Where were you on April 29, 2011? Like two million people worldwide, I spent some of my day glued to the television watching the breath-taking moment when an ordinary girl became a princess. The royal wedding of Prince William and Kate Middleton was probably the most hotly-anticipated event of 2011 on a global scale, and it did not disappoint.
Like many of you, I had a glass of champagne in hand and a smattering of friends and loved ones around me, enjoying the celebratory atmosphere. Like you, I watched the dignitaries and celebrities arrive at Westminster Abbey in central London and like you, I recoiled in horror upon seeing Princes Beatrice's horn-type headwear and smiled when William told Catherine, his wife to be, how beautiful she looked.
The difference? While most viewers sat transfixed as Kate walked down the aisle in her stunning Sarah Burton gown, I was darting between rehearsals and make-up, getting ready to do the same a few hours later. That's right, when in April 2010, my then-fiancé and I booked our April 29, 2011 wedding, we had no idea that our wedding date would become the most celebrated wedding day of a generation. In addition, little did we realize that the engagement of the Duke and Duchess of Cambridge would turn this most significant of occasions into a caricature of itself! Truly, while it's unusual enough that we shared a date, it was laughable that we were booked to be married at the "Royal Windsor Racecourse" in a room called the Royal Suite. This turn of events gave our wedding a humorous edge that we could not have foreseen, and, due to continuous media focus on the countdown to the day, actually influenced our experience as a couple (See www.royalweddingcountdown.wordpress.com for more information).
On that special day a year ago however, it was, what I hope it was for Will and Kate, all about the promise we were making to each other. That promise to love, honour and cherish and that pledge that we were making in front of a room of invited loved ones (in our case... approximately 10 percent of the audience in the Abbey).
One year on, we too are excited about celebrating our wedding anniversary, and as I'm sure is the case with most newlyweds, can hardly believe that a year has whizzed by so quickly. It has been an incredible beginning of a life long journey although like many brides, I experienced a brief touch of the post-wedding blues after the big day, brought on by the absence of wedding planning that had become such an integral part of my routine for so long.
So, inspired by some of the events of the royal couple's first year of marriage, here are three tips for newlyweds who want to move swiftly from the post-wedding blues to post-wedding productivity!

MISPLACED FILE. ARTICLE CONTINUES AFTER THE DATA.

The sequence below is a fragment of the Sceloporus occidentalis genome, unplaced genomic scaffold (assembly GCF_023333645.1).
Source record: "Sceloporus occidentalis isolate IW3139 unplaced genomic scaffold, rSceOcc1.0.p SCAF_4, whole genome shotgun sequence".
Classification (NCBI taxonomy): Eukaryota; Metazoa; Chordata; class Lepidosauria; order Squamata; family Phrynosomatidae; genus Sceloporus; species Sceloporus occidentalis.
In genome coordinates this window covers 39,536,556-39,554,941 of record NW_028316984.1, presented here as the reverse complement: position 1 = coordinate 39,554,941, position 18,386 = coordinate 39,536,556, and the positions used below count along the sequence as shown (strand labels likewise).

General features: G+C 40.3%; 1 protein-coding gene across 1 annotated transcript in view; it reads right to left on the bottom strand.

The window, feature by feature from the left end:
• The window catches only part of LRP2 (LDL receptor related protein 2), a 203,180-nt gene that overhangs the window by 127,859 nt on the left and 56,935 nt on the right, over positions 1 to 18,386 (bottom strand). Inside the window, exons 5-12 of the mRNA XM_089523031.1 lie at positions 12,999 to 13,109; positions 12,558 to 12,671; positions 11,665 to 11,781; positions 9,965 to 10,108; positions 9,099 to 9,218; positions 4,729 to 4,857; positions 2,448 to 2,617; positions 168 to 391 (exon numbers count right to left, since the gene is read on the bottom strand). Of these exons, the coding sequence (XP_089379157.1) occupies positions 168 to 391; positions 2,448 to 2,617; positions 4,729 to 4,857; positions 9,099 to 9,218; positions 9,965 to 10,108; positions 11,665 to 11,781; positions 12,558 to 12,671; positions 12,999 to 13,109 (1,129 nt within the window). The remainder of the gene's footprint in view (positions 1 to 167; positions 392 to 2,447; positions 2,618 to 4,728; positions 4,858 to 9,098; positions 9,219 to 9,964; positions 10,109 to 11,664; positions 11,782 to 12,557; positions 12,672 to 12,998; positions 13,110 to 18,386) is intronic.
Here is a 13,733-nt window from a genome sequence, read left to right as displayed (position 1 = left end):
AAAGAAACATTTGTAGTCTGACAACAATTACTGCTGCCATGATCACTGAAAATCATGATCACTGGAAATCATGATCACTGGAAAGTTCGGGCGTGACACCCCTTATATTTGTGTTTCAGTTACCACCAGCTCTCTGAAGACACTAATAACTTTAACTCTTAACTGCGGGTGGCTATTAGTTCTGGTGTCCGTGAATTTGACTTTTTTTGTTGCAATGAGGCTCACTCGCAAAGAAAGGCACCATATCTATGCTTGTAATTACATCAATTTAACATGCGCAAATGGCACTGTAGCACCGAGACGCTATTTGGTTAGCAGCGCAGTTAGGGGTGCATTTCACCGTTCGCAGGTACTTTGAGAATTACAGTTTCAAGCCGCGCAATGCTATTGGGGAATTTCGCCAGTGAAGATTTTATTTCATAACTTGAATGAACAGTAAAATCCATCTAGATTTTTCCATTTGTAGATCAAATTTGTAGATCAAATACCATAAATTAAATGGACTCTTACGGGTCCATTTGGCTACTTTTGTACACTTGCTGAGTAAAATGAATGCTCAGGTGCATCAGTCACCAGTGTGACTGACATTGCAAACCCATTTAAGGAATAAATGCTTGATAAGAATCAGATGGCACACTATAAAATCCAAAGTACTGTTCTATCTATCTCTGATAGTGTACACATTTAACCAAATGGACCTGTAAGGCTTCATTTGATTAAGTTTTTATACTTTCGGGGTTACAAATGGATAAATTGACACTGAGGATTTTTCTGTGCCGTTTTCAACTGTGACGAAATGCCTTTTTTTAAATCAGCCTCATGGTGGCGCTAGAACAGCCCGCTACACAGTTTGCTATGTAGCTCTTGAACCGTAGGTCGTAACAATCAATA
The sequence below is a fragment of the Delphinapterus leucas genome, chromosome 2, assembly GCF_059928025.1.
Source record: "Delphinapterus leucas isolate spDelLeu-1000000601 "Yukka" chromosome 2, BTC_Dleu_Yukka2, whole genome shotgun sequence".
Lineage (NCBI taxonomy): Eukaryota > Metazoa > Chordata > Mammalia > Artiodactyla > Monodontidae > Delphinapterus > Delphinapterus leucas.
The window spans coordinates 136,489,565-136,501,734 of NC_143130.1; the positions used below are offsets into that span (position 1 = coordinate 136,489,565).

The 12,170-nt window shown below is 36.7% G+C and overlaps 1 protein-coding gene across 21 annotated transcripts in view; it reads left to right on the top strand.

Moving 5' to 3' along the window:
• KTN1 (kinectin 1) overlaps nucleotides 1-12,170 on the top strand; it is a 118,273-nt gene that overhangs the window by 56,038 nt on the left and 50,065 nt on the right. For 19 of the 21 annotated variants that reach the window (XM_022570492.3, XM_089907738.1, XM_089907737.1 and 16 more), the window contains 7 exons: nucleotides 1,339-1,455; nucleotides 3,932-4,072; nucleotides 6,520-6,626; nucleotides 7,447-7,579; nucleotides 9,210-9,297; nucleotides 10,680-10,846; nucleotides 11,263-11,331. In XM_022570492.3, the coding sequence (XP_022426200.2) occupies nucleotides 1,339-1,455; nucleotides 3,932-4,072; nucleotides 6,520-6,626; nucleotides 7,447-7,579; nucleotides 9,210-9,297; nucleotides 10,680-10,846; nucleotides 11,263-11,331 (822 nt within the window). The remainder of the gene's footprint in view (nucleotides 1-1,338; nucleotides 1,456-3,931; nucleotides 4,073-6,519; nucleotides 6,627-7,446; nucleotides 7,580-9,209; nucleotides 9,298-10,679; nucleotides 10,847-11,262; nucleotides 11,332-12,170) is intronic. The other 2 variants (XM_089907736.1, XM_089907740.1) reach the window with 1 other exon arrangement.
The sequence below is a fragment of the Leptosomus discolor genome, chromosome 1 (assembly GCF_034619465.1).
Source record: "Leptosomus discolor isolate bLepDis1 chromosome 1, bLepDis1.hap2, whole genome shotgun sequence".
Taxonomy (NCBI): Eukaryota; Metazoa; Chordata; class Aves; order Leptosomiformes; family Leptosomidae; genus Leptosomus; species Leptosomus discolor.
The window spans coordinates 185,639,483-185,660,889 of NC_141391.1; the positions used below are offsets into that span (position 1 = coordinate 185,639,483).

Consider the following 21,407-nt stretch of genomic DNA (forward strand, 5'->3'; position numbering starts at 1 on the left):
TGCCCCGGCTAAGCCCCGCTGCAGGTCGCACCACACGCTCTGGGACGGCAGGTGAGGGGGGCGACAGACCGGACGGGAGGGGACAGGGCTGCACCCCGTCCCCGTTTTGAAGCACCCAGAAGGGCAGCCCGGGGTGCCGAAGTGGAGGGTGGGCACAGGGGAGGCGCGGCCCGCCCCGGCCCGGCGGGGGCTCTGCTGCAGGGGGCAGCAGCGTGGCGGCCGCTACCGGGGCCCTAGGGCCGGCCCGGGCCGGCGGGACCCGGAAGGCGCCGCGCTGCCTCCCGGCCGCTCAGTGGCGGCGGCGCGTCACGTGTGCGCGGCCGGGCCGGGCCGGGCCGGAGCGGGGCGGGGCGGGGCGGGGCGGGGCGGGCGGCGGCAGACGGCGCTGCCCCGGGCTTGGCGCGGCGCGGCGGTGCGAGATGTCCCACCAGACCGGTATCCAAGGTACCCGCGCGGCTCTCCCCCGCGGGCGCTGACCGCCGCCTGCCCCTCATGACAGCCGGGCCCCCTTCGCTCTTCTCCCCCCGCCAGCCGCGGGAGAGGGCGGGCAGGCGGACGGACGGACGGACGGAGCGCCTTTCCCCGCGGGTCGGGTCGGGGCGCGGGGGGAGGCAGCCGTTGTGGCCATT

1. Be private:
While William and Kate madness has been persistent since the engagement announcement and it seems like they have often been in the media, they have been great at recognising that although they are the most public of figures, personal (no paparazzi, thank you) time is also essential for a newlywed couple. They have balanced a hectic schedule of official engagements with private time in their Anglesey home. For us mere mortals, this is a good lesson. My dad described it eloquently in a toast on our wedding day when he said that my husband and I were now family... and they were all relatives. While we always have their support when needed, he stressed the importance of our commitment to focus on ourselves as a couple, advice to be cherished.
2. Take on a project:
In January 2012, Kate accepted roles with four charities: Action on Addiction, National Portrait Gallery, East Anglia's Children's Hospices and The Art Room. She also volunteers for the Scout Association and has visited charities close to her husband's heart, such as Centrepoint.
While this wasn't a post-wedding blues-busting strategy on her part, it is one of the most important tips for newlyweds who miss the planning buzz. Get involved... plan something! My first year has seen me settle into a new job, start building my career coaching for newlyweds initiative and work with The Amos Bursary, a London-based educational charity. All of this was happening before we got married, but it was important to get back into the swing of things as planning something will give you renewed focus and perspective, and your efforts can make an important contribution to others.
3. Celebrate good times, c'mon!
Kool and the Gang first recommended it the year before Kate was born (1981) and the advice still rings true today. Celebrate good times as often as you can. From Kate's 30th birthday, to Mike and Zara's royal wedding, to their first North American tour, to spending time with their new dog Lupo -- it's really important that couples keep celebrating the big (and the small) things in their lives. In our first year of marriage we celebrated everything from my surprise 30th birthday weekend in Barcelona to the arrival of my husband's new business cards. Our theory is that if we celebrate the great achievements and the little victories, we will continue to be grateful for our blessings both as individuals and as a couple.
So this Sunday, when the world's news and entertainment channels are showing clips from the fairytale wedding of William and Kate, I hope you will join us in raising a glass in congratulating them and all other newlyweds, reaching -- and celebrating -- the big and small milestones in marriage. Cheers!
Gina Visram is a UK-based career development coach and upcoming author of "Happily Ever After for Grown Ups". You can follow her on Twitter @bridemotivation and go to www.post-wedding.com to download preview chapters of the book.